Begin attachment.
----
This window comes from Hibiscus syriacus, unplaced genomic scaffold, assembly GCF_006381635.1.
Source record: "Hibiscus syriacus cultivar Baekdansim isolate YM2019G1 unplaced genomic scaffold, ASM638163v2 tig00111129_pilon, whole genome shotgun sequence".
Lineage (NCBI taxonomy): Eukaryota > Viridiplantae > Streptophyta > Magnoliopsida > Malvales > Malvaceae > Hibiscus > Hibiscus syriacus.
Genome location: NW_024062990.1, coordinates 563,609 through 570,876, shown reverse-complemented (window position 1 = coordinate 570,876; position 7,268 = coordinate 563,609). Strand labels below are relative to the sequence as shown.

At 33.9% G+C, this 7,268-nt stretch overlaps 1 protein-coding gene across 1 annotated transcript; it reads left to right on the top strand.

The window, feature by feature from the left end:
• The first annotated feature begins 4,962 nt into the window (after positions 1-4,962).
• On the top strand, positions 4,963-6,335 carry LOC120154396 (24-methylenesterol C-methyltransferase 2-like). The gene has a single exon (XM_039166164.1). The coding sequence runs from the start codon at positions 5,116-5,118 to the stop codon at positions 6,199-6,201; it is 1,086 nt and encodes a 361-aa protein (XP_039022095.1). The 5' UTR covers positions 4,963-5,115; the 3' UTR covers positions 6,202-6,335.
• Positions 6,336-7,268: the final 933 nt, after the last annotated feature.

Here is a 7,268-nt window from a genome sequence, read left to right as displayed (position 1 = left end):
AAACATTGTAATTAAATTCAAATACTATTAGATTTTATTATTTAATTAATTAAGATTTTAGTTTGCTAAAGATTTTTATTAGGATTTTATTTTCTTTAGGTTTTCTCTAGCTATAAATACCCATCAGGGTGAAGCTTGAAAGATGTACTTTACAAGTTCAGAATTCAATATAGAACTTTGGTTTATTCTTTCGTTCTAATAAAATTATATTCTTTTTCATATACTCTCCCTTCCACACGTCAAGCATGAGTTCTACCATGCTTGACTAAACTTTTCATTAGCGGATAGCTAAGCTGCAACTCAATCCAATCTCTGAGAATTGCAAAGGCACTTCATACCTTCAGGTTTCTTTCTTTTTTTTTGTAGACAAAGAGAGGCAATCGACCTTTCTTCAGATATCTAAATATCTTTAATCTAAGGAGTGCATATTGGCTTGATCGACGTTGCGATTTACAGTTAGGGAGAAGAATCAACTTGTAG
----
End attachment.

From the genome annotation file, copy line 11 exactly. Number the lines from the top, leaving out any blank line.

AAACATTGTAATTAAATTCAAATACTATTAGATTTTATTATTTAATTAATTAAGATTTTAGTTTGCTAAAGATTTTTATTAGGATTTTATTTTCTTTAGGTTTTCTCTAGCTATAAATACCCATCAGGGTGAAGCTTGAAAGATGTACTTTACAAGTTCAGAATTCAATATAGAACTTTGGTTTATTCTTTCGTTCTAATAAAATTATATTCTTTTTCATATACTCTCCCTTCCACACGTCAAGCATGAGTTCTACCATGCTTGACTAAACTTTTCATTAGCGGATAGCTAAGCTGCAACTCAATCCAATCTCTGAGAATTGCAAAGGCACTTCATACCTTCAGGTTTCTTTCTTTTTTTTTGTAGACAAAGAGAGGCAATCGACCTTTCTTCAGATATCTAAATATCTTTAATCTAAGGAGTGCATATTGGCTTGATCGACGTTGCGATTTACAGTTAGGGAGAAGAATCAACTTGTAG